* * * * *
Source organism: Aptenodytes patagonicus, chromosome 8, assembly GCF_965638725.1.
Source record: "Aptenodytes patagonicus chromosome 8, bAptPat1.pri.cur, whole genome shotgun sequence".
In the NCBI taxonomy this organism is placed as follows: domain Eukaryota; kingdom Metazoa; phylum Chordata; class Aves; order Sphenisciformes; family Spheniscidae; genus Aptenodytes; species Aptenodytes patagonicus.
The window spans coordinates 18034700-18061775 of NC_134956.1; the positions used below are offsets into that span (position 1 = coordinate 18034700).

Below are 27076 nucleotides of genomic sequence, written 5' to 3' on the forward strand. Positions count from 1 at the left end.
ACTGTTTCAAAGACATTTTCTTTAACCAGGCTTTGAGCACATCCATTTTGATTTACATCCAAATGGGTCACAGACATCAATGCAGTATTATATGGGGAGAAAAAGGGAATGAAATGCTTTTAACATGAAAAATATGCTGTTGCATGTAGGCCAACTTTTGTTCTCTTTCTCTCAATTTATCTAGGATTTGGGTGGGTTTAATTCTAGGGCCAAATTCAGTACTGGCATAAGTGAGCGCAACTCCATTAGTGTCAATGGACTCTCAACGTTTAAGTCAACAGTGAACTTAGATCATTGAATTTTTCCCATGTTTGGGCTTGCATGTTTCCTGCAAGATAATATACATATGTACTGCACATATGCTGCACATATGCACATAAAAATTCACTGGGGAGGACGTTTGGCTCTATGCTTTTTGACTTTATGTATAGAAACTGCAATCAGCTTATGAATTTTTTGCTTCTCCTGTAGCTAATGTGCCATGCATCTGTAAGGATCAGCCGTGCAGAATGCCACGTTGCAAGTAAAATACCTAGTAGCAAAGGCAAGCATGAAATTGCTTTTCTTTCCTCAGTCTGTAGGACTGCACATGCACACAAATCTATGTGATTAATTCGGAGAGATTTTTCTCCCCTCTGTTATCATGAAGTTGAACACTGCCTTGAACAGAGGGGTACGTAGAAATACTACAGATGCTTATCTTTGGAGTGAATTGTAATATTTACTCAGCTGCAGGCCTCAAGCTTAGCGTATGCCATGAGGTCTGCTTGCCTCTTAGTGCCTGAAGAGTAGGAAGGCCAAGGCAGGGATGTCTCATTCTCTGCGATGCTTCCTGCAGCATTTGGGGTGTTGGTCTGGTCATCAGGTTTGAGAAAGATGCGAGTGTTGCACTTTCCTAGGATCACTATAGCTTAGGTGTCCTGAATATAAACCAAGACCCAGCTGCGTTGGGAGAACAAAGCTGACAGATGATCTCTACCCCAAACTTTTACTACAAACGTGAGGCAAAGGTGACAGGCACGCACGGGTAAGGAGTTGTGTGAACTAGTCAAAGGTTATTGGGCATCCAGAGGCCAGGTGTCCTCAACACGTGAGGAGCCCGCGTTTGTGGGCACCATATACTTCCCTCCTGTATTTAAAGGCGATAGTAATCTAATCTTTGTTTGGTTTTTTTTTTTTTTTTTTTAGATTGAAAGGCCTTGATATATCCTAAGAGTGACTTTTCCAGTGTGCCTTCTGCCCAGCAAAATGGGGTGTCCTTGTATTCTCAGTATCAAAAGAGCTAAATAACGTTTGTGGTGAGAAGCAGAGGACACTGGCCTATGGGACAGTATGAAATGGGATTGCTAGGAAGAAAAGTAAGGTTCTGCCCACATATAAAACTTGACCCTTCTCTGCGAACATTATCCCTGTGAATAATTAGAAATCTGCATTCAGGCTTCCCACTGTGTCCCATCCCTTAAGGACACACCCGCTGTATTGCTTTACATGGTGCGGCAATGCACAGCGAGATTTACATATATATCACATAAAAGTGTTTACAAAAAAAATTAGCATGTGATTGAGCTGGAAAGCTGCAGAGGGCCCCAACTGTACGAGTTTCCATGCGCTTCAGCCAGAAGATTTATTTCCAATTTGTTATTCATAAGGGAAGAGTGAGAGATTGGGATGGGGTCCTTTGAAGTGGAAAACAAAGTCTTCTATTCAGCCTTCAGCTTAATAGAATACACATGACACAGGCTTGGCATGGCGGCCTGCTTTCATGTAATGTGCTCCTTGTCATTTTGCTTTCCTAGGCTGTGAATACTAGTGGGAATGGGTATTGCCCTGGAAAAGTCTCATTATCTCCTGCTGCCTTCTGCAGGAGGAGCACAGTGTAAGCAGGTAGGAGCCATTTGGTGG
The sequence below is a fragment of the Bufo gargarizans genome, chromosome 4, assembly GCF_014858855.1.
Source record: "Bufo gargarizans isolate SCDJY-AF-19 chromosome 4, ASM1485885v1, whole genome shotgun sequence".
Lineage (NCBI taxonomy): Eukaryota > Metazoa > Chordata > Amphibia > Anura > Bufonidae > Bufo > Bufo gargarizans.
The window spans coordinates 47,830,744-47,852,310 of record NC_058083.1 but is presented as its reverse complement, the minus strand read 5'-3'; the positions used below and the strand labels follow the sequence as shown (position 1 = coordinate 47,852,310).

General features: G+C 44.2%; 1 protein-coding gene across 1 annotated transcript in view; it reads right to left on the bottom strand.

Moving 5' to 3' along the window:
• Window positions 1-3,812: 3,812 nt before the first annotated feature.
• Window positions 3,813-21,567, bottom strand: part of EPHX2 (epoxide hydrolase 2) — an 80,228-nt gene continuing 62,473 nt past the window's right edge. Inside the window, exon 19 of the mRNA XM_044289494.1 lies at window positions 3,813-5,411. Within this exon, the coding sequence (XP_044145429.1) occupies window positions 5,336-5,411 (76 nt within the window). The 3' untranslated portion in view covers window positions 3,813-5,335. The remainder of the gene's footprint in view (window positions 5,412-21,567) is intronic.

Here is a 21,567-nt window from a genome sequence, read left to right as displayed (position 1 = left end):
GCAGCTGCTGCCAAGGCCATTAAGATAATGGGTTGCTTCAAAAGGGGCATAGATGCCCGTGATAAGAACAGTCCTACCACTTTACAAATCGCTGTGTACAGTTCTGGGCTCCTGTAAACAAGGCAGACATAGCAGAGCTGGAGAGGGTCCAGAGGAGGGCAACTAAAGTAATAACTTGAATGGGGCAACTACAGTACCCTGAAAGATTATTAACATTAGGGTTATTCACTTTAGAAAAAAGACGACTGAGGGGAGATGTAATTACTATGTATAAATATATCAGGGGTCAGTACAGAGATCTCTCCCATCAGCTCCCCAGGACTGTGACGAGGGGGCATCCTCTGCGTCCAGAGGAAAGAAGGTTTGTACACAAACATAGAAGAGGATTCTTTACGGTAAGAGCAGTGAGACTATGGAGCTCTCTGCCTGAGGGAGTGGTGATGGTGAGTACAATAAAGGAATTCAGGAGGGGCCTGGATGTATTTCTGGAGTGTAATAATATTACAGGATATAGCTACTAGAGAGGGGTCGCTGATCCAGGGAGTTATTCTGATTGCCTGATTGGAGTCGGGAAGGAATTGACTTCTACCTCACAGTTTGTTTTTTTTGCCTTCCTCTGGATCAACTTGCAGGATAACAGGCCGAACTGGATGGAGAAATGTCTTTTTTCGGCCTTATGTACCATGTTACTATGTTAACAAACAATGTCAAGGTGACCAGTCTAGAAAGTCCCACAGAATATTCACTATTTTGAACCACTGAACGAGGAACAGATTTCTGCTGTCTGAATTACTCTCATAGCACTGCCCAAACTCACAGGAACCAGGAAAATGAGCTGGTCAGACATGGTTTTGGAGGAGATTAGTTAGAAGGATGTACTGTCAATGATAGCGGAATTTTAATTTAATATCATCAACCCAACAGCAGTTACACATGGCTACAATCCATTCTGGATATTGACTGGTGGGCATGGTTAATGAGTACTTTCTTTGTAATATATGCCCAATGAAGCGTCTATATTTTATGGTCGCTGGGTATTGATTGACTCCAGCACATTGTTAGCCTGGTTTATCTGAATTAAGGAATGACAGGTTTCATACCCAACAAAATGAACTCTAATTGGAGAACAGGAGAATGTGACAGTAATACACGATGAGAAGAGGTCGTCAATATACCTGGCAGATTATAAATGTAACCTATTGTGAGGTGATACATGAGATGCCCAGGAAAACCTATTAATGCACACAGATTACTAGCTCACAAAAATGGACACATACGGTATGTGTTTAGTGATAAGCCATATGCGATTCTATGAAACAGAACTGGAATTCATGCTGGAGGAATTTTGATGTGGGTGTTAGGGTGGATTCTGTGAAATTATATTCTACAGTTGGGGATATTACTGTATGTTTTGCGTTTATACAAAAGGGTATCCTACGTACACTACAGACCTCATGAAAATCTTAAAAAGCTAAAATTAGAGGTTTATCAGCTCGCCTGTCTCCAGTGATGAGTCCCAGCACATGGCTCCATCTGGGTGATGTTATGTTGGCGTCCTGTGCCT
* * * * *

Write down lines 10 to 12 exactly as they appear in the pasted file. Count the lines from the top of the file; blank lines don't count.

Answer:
The window spans coordinates 47,830,744-47,852,310 of record NC_058083.1 but is presented as its reverse complement, the minus strand read 5'-3'; the positions used below and the strand labels follow the sequence as shown (position 1 = coordinate 47,852,310).

General features: G+C 44.2%; 1 protein-coding gene across 1 annotated transcript in view; it reads right to left on the bottom strand.

Moving 5' to 3' along the window: